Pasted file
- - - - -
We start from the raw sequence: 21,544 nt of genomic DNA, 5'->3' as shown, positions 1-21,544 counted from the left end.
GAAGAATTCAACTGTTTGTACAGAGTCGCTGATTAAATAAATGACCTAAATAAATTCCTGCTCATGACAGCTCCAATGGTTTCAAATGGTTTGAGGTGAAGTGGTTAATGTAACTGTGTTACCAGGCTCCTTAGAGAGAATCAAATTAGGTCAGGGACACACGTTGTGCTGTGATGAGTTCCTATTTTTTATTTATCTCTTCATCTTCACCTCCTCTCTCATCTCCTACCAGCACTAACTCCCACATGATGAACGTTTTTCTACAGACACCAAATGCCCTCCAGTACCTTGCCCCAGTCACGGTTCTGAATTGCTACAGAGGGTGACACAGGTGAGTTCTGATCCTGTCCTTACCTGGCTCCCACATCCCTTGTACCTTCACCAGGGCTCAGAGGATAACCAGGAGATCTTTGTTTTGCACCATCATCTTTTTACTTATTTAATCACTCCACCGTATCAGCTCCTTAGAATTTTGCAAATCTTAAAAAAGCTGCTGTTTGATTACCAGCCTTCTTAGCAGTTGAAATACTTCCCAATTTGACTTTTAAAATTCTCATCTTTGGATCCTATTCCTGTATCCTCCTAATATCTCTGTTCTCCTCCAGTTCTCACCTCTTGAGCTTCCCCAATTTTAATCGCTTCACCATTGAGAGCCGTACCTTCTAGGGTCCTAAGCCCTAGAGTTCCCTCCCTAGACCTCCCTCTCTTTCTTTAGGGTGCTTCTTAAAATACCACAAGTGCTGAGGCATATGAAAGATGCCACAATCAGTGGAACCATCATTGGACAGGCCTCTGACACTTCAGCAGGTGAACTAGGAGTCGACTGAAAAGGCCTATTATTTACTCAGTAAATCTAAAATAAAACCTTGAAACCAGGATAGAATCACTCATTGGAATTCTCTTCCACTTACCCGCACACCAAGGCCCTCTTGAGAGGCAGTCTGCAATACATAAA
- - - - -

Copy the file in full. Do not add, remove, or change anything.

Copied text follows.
We start from the raw sequence: 21,544 nt of genomic DNA, 5'->3' as shown, positions 1-21,544 counted from the left end.
GAAGAATTCAACTGTTTGTACAGAGTCGCTGATTAAATAAATGACCTAAATAAATTCCTGCTCATGACAGCTCCAATGGTTTCAAATGGTTTGAGGTGAAGTGGTTAATGTAACTGTGTTACCAGGCTCCTTAGAGAGAATCAAATTAGGTCAGGGACACACGTTGTGCTGTGATGAGTTCCTATTTTTTATTTATCTCTTCATCTTCACCTCCTCTCTCATCTCCTACCAGCACTAACTCCCACATGATGAACGTTTTTCTACAGACACCAAATGCCCTCCAGTACCTTGCCCCAGTCACGGTTCTGAATTGCTACAGAGGGTGACACAGGTGAGTTCTGATCCTGTCCTTACCTGGCTCCCACATCCCTTGTACCTTCACCAGGGCTCAGAGGATAACCAGGAGATCTTTGTTTTGCACCATCATCTTTTTACTTATTTAATCACTCCACCGTATCAGCTCCTTAGAATTTTGCAAATCTTAAAAAAGCTGCTGTTTGATTACCAGCCTTCTTAGCAGTTGAAATACTTCCCAATTTGACTTTTAAAATTCTCATCTTTGGATCCTATTCCTGTATCCTCCTAATATCTCTGTTCTCCTCCAGTTCTCACCTCTTGAGCTTCCCCAATTTTAATCGCTTCACCATTGAGAGCCGTACCTTCTAGGGTCCTAAGCCCTAGAGTTCCCTCCCTAGACCTCCCTCTCTTTCTTTAGGGTGCTTCTTAAAATACCACAAGTGCTGAGGCATATGAAAGATGCCACAATCAGTGGAACCATCATTGGACAGGCCTCTGACACTTCAGCAGGTGAACTAGGAGTCGACTGAAAAGGCCTATTATTTACTCAGTAAATCTAAAATAAAACCTTGAAACCAGGATAGAATCACTCATTGGAATTCTCTTCCACTTACCCGCACACCAAGGCCCTCTTGAGAGGCAGTCTGCAATACATAAA